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Friday, 30 March 2012

Z-Shift (Peter Hajek)

Some of you may know that another of the relatively regular Midlands Puzzle Parties (MPPs) has just passed by, and I'm confident in saying that a great time was had by everyone there.

One of the other attendees and fellow puzzlers who I met there was Peter Hajek, who I had met several times previously on my recent travels through the puzzle world. With him he brought a handful of very interesting and clever puzzles, several of his own design. This is one such puzzle that Peter brought with him, and that I was lucky enough to be able to get a copy of for myself.

This puzzle is called 'Z-Shift', and it is quite unlike any other puzzle that I have encountered thus far. It was designed by Peter as his exchange puzzle for IPP31 last year in Berlin, and manufactured by Buttonius Puzzles & Plastics.

It looks like a simple 2D assembly type puzzle, but what really makes it interesting are the varying levels of difficulty that can be solved using the same 7 pieces in different combinations. Despite the seven pieces there are only two different piece types, as the four larger pieces are identical, as are the three smaller ones.

The larger 'Z' pieces are made up of two layers of acrylic that have been glued together. Both sides of the piece are identical in shape, but one side is blue while the other is red. Due to the opposing nature of the 'Z' shape both layers can be seen at the same time from either side. The smaller pieces are only single layered and in just the one colour.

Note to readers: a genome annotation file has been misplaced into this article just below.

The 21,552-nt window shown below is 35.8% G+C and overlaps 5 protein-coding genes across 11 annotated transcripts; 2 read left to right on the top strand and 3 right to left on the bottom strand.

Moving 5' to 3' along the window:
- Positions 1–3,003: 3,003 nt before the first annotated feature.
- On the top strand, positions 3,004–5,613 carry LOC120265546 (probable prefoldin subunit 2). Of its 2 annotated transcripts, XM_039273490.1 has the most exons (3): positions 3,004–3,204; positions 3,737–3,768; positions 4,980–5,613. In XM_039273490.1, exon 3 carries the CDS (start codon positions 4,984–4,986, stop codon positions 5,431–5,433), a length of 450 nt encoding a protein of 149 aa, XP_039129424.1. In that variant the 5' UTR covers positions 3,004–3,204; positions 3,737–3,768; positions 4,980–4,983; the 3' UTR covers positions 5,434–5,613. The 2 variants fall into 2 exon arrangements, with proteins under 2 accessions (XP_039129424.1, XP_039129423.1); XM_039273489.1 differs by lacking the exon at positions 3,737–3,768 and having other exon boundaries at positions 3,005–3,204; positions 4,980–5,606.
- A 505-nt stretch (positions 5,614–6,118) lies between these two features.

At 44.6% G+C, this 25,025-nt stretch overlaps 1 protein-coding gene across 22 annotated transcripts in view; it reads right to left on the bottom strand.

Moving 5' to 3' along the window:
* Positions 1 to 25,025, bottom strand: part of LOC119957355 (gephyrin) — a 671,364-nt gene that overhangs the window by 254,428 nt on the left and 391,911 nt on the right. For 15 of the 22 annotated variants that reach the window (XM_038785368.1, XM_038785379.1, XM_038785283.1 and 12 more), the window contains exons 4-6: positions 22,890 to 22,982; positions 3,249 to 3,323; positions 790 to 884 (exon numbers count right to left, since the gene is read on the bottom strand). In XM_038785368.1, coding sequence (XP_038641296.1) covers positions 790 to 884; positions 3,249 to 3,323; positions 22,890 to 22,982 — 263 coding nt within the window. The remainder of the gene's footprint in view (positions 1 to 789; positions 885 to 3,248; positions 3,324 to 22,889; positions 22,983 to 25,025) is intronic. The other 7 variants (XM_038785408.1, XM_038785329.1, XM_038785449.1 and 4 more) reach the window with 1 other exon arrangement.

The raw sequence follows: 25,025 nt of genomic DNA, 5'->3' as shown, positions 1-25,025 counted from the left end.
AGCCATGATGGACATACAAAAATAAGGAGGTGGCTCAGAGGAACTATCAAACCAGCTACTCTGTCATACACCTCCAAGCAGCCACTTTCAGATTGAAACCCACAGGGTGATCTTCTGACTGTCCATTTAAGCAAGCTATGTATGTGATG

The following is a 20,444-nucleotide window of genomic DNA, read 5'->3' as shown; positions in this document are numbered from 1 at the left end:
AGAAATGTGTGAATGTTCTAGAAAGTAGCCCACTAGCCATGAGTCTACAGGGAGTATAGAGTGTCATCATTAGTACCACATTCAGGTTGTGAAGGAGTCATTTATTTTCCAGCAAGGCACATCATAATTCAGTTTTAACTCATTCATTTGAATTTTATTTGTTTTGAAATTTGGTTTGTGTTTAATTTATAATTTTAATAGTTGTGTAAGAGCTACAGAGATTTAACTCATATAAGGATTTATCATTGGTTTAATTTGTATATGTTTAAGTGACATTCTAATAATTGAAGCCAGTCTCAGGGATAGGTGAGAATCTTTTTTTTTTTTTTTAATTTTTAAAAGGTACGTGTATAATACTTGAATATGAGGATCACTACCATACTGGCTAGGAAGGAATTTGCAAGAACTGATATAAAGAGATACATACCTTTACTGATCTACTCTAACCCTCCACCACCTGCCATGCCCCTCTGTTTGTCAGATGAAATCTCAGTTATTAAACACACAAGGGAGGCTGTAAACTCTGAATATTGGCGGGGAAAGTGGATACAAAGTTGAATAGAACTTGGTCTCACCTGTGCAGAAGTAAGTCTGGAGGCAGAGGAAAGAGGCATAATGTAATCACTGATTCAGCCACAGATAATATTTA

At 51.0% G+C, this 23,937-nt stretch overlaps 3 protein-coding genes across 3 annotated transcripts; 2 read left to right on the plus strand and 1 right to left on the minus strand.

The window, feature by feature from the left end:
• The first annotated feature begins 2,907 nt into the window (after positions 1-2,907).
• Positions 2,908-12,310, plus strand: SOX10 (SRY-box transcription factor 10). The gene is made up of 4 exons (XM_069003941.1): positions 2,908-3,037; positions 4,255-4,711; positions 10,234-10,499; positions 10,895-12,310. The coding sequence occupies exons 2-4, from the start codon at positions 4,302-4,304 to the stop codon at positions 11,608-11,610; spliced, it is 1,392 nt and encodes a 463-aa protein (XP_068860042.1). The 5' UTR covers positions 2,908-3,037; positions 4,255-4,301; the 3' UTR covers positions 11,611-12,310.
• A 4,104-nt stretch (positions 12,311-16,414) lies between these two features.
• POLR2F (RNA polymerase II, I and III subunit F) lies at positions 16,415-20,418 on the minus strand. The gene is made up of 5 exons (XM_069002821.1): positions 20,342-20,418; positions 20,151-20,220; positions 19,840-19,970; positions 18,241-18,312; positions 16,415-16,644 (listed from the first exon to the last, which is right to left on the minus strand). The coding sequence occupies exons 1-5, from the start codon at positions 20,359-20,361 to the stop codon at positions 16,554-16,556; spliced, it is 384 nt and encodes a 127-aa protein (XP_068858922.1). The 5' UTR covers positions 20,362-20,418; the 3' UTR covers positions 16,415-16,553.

As you might be able to see from the picture here, there are a total of five puzzles that can be solved using a specified number of pieces, the first of which is to make a large red square and a small blue square using only the four larger identical pieces. This takes a bit of perspective to be solved as it could be quite easy to get the wrong idea with what to do with the pieces. But within a few minutes most puzzlers should be able to solve it. As the puzzle starts off easier it encourages people to try and solve the other problems as well, I've found that this is actually a very good puzzle to give to 'first time' puzzlers to try out as it holds interest very well.

Each of the conundrums on the card requires a different approach to be solved. Just because you solved the first one doesn't mean that you will immediately know how to approach the others. As an example; the conundrums lettered A and B are particularly clever and may require some serious 'out of the box' thinking to find the correct solution.

All in all a very fun little puzzle that I thoroughly enjoy. And the opinions of others that I have given it to seem to confirm my thoughts as well! I've taken to carrying it around and springing it on any person who dares to look bored in my vicinity.

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